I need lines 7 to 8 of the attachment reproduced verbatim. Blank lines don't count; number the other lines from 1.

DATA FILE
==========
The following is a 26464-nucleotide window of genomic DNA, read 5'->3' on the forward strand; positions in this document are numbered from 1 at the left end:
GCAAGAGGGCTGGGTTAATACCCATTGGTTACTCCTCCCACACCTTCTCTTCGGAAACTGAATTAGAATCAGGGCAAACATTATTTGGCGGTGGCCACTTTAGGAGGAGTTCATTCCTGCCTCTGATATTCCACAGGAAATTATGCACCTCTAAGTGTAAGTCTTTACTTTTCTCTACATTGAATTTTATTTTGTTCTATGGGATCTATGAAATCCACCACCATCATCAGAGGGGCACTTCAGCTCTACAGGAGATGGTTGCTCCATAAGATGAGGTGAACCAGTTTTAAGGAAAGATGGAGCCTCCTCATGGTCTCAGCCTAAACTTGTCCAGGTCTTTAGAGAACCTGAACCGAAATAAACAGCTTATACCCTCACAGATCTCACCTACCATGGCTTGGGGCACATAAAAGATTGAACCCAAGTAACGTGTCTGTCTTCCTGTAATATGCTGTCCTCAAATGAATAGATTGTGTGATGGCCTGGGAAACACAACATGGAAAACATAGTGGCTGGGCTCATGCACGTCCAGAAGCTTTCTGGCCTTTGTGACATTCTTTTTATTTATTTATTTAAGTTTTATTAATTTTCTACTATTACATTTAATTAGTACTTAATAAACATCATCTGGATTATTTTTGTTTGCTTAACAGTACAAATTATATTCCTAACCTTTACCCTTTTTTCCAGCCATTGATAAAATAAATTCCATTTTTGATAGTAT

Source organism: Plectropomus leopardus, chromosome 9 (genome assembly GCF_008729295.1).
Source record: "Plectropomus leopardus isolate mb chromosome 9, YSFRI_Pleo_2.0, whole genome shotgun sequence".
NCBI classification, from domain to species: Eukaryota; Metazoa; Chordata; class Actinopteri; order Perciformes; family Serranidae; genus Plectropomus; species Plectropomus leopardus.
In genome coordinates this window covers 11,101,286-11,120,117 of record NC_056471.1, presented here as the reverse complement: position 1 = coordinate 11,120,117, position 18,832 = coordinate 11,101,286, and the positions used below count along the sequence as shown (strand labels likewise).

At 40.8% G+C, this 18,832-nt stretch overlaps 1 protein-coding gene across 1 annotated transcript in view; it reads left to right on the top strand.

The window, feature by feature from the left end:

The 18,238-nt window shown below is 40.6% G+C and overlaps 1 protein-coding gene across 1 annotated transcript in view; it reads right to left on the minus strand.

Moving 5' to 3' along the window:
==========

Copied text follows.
At 40.8% G+C, this 18,832-nt stretch overlaps 1 protein-coding gene across 1 annotated transcript in view; it reads left to right on the top strand.

The window, feature by feature from the left end: